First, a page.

[Some SPOILERS AHEAD] The Heart Machine is fresh off its world Premier at SXSW a few weeks ago. The film is so new, that at this time, there’s not even a film poster available, so pardon the make-do image on the right used for this piece. [Edit: October 15th, 2014 – Poster and updated trailer have been added to this review]
The Heart Machine isn’t about new medical machinery or bio-tech. Rather it is about love in the digital age. These days, one asks for a way in by saying, What’s your Skype address?
It’s still the same as can I call you, only the hardware/software is different. The Heart Machine was screened at the Sarasota Film Festival today, and yours truly was in attendance. Starring John Gallagher Jr (The Newsroom) and Kate Lyn Sheil (House of Cards), this film wasn’t the comedy, the romance, or even the rom-com I was expecting and hoping for.
Rather it is a look at one-night stands, e-stalking, angst, skypurbation, and hovering over all of it, is the hollowness and fleeting (over just after it begins) of today’s relationships. The onscreen version is the relationship began and end as easily as opening a wrapped bit of chocolate then tossing the wrapper into the trash bin.
Gallagher plays Cody. He lives in the Bushwick area of Brooklyn. Sheil plays Virginia Walker. They met on line and communicate via Skype. For some reason (she’s somewhat insecure which may be the case but isn’t clearly apparent), Virginia tells Cody that she lives in Berlin, Germany. We soon learn otherwise, as she really lives on Manhattan’s Lower Eastside. Or as she describes it – ‘really way east of the Lower Eastside’.
But as these things go, the internet allows for an intimacy that an old-fangled telephone does not. So things progress. But Gallagher’s Cody is not just a guy looking for love. We soon find out that he may be paranoid and that he’s definitely obsessional. He takes screen captures of the Skype talks, and then starts blowing up the backgrounds in these images – is he just inquisitive, or what exactly does he expect to see? What is he looking for why is he looking so far beneath the surface are the questions that will come to you.
Then he starts listening to background sounds on the recorded Skype calls. He looks at the audio graphics of dog’s barking, and what he calls German sirens. This is not good. We begin to be concerned for Virginia. Because we know she’s in the city.
We are introduced to the term Blendr which is a geo-social networking app. People use this to meet and find people in real-time for an immediate connection. Craig’s List is also mentioned. Now watching people on the phone or on a computer is not going to make for scintillating cinema, but Wigon has done a pretty nice job of editing these scenes by a pretty good blending of real images of the people, and their Skype images, along with both real in personal audio along with the internet delivered audio we hear issuing from the computers.
Cody starts to track her down. He uses clues in what she has told him about like a certain coffee barista guy she slept with. We are now in a full alert mode. Cody is really creepy. The deal is sealed for us when he reveals a pinboard with images, notes, graphs, maps etc hidden in the deep recesses of his closet – and all of it about Virginia.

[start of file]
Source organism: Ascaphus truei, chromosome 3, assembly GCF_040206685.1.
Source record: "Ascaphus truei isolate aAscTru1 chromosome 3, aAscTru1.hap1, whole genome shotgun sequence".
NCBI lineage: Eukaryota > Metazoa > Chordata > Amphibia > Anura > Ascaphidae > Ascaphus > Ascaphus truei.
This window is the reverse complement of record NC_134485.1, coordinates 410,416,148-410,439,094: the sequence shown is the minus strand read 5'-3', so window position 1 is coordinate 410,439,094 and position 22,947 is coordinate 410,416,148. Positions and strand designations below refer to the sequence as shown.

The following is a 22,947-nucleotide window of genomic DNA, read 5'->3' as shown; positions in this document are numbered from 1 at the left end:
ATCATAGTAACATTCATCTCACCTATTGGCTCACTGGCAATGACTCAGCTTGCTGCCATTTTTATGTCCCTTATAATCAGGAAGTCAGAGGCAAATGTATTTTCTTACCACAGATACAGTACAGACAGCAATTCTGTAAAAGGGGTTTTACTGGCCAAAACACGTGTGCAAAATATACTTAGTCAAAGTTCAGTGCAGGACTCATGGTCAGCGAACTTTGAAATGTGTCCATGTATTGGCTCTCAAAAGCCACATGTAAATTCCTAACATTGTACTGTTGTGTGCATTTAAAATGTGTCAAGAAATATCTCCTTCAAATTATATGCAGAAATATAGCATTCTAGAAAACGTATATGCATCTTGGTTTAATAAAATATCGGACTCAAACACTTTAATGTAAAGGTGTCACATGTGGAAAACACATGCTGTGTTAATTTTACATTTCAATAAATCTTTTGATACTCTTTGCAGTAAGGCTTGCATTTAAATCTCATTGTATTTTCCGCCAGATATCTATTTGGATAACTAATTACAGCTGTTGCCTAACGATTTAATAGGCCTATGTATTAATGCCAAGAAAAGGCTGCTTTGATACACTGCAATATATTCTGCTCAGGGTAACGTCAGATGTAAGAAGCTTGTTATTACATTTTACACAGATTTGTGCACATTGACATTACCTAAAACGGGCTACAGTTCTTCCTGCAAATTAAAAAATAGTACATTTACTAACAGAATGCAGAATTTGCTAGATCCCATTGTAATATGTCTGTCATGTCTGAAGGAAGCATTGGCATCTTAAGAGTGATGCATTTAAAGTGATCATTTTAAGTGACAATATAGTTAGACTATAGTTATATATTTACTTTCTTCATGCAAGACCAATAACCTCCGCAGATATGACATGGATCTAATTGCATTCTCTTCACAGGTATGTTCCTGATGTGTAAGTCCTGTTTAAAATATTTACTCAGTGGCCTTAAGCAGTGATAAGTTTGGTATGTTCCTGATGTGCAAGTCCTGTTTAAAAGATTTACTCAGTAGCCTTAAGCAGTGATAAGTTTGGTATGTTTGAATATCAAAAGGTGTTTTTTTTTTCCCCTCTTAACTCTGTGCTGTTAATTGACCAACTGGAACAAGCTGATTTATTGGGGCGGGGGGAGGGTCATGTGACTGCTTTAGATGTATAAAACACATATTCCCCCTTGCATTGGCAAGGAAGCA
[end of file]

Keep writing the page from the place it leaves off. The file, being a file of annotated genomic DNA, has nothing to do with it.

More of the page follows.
By now, I am disgusted by him. And afraid for her. This has Looking for Mr. Goodbar written all over it. But that’s enough of setting the film up.
I think both Gallagher and Sheil performed wonderfully. I am not so enamored of the story, nor of Director Zachary Wigon’s stylistic choices. He’s a 2008 graduate of the NYU Film School, and he’s just 28 years old.
He opens (pre-credits) with a dark screen that gradually allows in more light, a bit at a time, but to us, it seems strobotic. And of course it is, as we see that is a dance club on the Lower Eastside. But for a pre-credit start to a film, it went on far too long, especially so because we’ve not met any of the characters yet. Wigon also never met a room nor an apartment that he didn’t think needed a slow pan across the room. I think I counted five of these. And in each case, the owner of the flat was somewhere else – like the bathroom, or changing clothes, making drinks etc. Wouldn’t we prefer to see more of the person rather than Cody eyeballing and absorbing and mentally recording every detail of the room.
However, aside from Virginia and Cody, no other character has any depth, or development. They are simply just sex partners. And for Cody and Virginia, well one’s a liar, and the other’s a creep.
Wigon is not really passing judgement on either of them. It is more like he’s telling the story of two flawed people with the subtext that they are us. It is a scary story in one way, and in another way he’s asking us to reflect on the social scene of today’s younger people. I’d like to use the terms cautionary tale to describe the film, but that would intrinsically mean and unbalanced ending. You know, bad for one, and good for the other.
As a further comparison – I saw a film called Cheeni Kum. An older man, who is dating a woman twenty years his junior ruminates – Marriage is the price a man pays for sex. Sex is the price a woman pays for marriage. Think about that. Then consider that in this film every single character is out for a sexual episode on the very same night that they’ve met. According to this film – fucking is the new dating.
I’ll rate it at three-point two five on the one to five scale. At this time, I have no further info about release dates or where to see this film. However if your lifestyle is anything like the ones I watched on-screen today – then you can keep track of The Heart Machine on Facebook. Check out the trailer on Youtube – link is below. [Edited in on October 17th, 2014]